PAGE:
Ms. Eva Mensah urged the school to look beyond the level of delivering undergraduate programmes and move to the provision of Master Degree courses, an endeavor the Ministry of Health will be willing to support not only in terms of infusing physical capital investment but also in the way of capacity building among tutors to advance their academic career to the Doctorate Degree level.

The Principal of the School, Dr. Kwaku Asante-Krobea said Ghana is still struggling to provide patients with safe and adequate Peri-Operative Nursing care, a situation which is counter-productive to sound surgical outcomes because every five surgical clients need one Peri-Operative Nurse and every one or two critically-ill clients need a Critical Care Nurse.

He noted that increasing the percentage of nurses and midwives with BSc degrees, especially Peri-Operative and Critical Care specialists to meet this expectation is in line with what the public needs from nurses and midwives in terms of growing expectations for quality.

Dr. Asante added that more BSc nurses and midwives will be necessary to expand competencies in areas such as community and public health, leadership, systems improvement and change, research, and health policy; and to provide a pool of potential candidates to move on to master's and doctoral education in nursing.

“We live in a time when knowledge is exploding; technology is adding complexity to our work, and there are more opportunities for nurses to work in more settings than we've ever known in the history of nursing,” the Principal stated.

According to him, many organizations are expecting more highly educated nurses. The public also wants nurses and Midwives to be more knowledgeable and more adept.

He emphasized that this is part of the reality and challenge that requires the expansion of Nursing and Midwifery horizons to establish a cutting edge post-graduate education that will stand the test of time and meet people's expectations for better prospects.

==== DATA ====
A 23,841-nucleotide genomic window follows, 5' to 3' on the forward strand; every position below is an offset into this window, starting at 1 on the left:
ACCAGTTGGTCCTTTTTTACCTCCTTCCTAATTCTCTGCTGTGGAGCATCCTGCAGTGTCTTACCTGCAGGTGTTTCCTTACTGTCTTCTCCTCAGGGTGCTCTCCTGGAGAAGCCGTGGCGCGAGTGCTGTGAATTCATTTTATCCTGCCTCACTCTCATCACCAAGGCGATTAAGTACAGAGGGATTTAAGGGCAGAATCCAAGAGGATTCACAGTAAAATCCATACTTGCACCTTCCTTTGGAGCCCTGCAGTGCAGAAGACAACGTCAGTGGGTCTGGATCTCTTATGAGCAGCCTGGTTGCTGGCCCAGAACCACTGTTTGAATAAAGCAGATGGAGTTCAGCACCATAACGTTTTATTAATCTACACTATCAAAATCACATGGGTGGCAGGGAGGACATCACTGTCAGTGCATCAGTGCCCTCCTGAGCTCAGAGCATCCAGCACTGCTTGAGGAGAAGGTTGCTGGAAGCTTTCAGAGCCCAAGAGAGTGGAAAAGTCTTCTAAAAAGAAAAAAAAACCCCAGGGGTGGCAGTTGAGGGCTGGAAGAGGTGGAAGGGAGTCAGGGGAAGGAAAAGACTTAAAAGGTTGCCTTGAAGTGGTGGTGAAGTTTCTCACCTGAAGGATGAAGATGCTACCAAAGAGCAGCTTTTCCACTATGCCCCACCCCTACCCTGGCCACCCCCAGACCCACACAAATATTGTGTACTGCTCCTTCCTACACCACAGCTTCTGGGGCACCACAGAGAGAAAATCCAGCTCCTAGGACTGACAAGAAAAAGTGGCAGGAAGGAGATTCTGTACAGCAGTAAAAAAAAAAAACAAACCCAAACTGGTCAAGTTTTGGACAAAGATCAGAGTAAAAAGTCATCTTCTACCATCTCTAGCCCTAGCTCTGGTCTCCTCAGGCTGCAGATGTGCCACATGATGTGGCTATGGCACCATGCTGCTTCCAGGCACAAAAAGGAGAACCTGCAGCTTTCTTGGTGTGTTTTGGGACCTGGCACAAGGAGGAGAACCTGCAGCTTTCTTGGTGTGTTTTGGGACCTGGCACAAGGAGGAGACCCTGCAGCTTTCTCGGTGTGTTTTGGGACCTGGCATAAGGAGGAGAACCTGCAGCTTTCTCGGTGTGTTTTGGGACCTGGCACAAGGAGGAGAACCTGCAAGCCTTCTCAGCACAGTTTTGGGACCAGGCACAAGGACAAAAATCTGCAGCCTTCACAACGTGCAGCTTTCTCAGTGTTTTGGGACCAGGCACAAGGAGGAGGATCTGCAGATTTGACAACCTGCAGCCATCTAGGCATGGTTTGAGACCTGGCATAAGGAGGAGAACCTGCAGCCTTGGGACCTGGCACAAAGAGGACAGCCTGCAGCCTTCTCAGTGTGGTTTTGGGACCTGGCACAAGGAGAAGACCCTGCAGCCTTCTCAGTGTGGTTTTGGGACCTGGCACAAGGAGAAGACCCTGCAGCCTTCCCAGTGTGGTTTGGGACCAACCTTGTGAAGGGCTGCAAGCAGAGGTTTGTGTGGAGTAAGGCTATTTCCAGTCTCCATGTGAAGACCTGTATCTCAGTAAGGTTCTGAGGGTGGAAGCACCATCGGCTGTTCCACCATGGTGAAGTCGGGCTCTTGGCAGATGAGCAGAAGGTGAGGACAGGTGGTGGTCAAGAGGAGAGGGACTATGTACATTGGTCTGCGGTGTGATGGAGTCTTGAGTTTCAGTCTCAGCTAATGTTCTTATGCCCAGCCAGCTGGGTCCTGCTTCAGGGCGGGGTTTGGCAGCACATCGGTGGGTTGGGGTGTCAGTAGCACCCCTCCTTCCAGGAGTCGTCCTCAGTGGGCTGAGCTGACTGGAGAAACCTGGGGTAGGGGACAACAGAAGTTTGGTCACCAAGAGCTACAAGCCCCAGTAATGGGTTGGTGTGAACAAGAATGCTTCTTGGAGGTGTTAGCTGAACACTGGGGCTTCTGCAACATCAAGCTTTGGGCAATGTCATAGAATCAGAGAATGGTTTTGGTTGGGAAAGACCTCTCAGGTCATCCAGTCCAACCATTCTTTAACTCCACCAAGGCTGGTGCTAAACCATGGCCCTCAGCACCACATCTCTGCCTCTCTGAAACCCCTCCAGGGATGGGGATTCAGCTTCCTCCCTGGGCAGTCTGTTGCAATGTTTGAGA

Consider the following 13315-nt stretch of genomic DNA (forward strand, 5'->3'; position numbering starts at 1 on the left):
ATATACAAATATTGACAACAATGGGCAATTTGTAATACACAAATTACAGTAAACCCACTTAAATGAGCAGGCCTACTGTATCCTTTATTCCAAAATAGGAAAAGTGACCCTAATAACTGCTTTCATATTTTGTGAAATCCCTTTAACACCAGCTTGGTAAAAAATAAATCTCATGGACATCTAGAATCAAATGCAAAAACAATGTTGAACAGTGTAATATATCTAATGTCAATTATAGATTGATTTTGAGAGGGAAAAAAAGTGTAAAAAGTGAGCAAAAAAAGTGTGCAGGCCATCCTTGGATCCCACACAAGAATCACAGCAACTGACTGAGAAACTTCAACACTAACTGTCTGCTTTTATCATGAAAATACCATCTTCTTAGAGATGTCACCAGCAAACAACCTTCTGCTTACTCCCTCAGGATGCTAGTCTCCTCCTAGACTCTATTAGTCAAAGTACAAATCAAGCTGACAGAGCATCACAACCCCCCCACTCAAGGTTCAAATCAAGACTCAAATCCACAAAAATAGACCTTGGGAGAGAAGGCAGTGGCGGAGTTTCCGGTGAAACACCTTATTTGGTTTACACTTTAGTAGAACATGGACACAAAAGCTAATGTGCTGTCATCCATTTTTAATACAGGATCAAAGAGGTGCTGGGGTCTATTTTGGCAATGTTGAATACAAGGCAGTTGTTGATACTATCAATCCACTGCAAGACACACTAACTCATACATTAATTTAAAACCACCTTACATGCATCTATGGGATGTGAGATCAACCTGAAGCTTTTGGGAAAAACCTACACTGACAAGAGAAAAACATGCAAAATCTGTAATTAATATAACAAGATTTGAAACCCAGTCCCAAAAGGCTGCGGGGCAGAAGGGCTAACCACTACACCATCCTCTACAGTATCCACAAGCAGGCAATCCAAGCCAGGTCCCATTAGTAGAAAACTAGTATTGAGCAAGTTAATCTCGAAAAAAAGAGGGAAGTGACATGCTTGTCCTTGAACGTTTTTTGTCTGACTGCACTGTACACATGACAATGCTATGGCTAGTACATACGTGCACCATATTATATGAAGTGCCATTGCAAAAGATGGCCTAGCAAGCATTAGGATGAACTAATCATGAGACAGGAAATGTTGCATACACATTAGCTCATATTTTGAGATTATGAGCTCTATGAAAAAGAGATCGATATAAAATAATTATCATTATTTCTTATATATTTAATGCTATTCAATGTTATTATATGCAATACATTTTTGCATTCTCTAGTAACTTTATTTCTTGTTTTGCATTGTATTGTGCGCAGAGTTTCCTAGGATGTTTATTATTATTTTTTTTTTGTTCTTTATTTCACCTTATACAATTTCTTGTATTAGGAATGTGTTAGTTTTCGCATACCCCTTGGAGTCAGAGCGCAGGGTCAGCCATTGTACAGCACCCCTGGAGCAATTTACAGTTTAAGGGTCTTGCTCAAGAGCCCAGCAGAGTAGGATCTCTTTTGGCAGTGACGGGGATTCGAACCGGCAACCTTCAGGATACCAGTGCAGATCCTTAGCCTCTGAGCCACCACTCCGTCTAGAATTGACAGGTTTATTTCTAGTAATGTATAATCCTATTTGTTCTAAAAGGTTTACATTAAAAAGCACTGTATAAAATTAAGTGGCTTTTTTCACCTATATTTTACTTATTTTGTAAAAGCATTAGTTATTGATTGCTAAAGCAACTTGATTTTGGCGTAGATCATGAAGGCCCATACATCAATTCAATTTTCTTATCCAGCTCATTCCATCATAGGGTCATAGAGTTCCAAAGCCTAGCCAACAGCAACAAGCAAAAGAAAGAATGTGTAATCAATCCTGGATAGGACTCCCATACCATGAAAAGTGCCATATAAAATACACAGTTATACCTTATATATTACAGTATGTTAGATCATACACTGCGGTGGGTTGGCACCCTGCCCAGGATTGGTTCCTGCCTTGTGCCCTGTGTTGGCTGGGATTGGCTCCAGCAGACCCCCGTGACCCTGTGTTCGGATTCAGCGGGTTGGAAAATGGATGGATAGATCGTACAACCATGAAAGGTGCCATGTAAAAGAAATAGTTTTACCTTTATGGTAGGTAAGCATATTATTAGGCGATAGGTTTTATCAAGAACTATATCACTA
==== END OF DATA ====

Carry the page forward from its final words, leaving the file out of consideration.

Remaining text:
Dr. Asante posited that itshould be possible for the current health care systems in Ghana to put in place upgrade through the offer of scholarships and grants with academic leaves.

He noted that the structured arrangement for current lower cadres of Nurses and Midwives to paymaster must in fact not see this as cost to management or state but an investment that will yield overwhelming fruitful returns.

The Principal affirmed that they will be more than forceful to collaborate with the Ghana College of Nurses and Midwives to promote excellence, quality and quantity of Specialist Nurses and Midwives fit for service in contemporary health care.

“In this regard, I will implore the Ministry of Health to absorb the full cost of prograduate education both in this institution and for residents at the Ghana College of Nurses and Midwives as a way of motivation and purposeful planning to reduce Nurse/Midwife attrition and improvement of care rendered to clients with life threatening medical conditions,” he intimated.

According to him, the nursing certificate and diploma, now the most popular route to becoming a nurse/midwife, must all be phased out to strengthen the conviction that a Nurse and Midwife should be difficult to become and with the acquisition of higher education and more competent skills, they can make the patient safer under their care and promote the dignity of the profession.

He added that the school has what it takes to deliver and therefore fervently wish that all stakeholders will continue to strengthen the tenacity and determination by maximizing their support to this endeavor.

Dr. Asante assured that the school will continue to produce quality health care specialists who will remain at the forefront of care among their generation.

“We dare promise that we will stop at nothing to grab the goal to institute the gold standard of post graduate education for specialists,” he assured.

Source:
 https://www.modernghana.com/news/886063/minister-blame-nurses-for-falling-standards-in-healthcare-de.html